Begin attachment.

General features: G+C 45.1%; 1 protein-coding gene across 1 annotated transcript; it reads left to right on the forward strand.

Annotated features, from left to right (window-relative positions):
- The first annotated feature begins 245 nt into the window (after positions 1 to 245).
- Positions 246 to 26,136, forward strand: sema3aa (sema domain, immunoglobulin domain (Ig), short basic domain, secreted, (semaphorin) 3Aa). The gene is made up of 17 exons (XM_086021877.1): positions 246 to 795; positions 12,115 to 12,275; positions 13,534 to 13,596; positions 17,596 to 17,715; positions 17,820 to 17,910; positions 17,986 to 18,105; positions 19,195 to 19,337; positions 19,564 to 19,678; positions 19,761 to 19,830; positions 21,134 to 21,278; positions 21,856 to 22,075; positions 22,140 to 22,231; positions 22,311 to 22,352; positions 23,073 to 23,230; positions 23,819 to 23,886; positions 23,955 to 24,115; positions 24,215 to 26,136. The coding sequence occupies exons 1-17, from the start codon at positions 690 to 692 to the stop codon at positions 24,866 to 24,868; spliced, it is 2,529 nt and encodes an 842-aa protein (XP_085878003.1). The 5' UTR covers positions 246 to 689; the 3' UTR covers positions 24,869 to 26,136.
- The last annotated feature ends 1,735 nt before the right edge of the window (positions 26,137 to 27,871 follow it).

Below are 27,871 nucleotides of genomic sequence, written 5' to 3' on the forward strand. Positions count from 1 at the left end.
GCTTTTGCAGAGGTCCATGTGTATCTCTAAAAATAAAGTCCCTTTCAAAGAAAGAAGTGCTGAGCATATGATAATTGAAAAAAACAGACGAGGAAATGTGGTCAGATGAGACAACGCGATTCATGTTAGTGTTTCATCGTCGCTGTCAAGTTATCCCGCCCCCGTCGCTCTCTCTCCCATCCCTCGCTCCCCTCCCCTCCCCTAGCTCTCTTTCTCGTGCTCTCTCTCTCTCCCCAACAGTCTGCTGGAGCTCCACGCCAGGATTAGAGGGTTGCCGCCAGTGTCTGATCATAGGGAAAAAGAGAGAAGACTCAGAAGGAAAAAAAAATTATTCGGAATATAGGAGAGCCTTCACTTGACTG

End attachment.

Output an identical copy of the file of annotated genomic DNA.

General features: G+C 45.1%; 1 protein-coding gene across 1 annotated transcript; it reads left to right on the forward strand.

Annotated features, from left to right (window-relative positions):
- The first annotated feature begins 245 nt into the window (after positions 1 to 245).
- Positions 246 to 26,136, forward strand: sema3aa (sema domain, immunoglobulin domain (Ig), short basic domain, secreted, (semaphorin) 3Aa). The gene is made up of 17 exons (XM_086021877.1): positions 246 to 795; positions 12,115 to 12,275; positions 13,534 to 13,596; positions 17,596 to 17,715; positions 17,820 to 17,910; positions 17,986 to 18,105; positions 19,195 to 19,337; positions 19,564 to 19,678; positions 19,761 to 19,830; positions 21,134 to 21,278; positions 21,856 to 22,075; positions 22,140 to 22,231; positions 22,311 to 22,352; positions 23,073 to 23,230; positions 23,819 to 23,886; positions 23,955 to 24,115; positions 24,215 to 26,136. The coding sequence occupies exons 1-17, from the start codon at positions 690 to 692 to the stop codon at positions 24,866 to 24,868; spliced, it is 2,529 nt and encodes an 842-aa protein (XP_085878003.1). The 5' UTR covers positions 246 to 689; the 3' UTR covers positions 24,869 to 26,136.
- The last annotated feature ends 1,735 nt before the right edge of the window (positions 26,137 to 27,871 follow it).

Below are 27,871 nucleotides of genomic sequence, written 5' to 3' on the forward strand. Positions count from 1 at the left end.
GCTTTTGCAGAGGTCCATGTGTATCTCTAAAAATAAAGTCCCTTTCAAAGAAAGAAGTGCTGAGCATATGATAATTGAAAAAAACAGACGAGGAAATGTGGTCAGATGAGACAACGCGATTCATGTTAGTGTTTCATCGTCGCTGTCAAGTTATCCCGCCCCCGTCGCTCTCTCTCCCATCCCTCGCTCCCCTCCCCTCCCCTAGCTCTCTTTCTCGTGCTCTCTCTCTCTCCCCAACAGTCTGCTGGAGCTCCACGCCAGGATTAGAGGGTTGCCGCCAGTGTCTGATCATAGGGAAAAAGAGAGAAGACTCAGAAGGAAAAAAAAATTATTCGGAATATAGGAGAGCCTTCACTTGACTG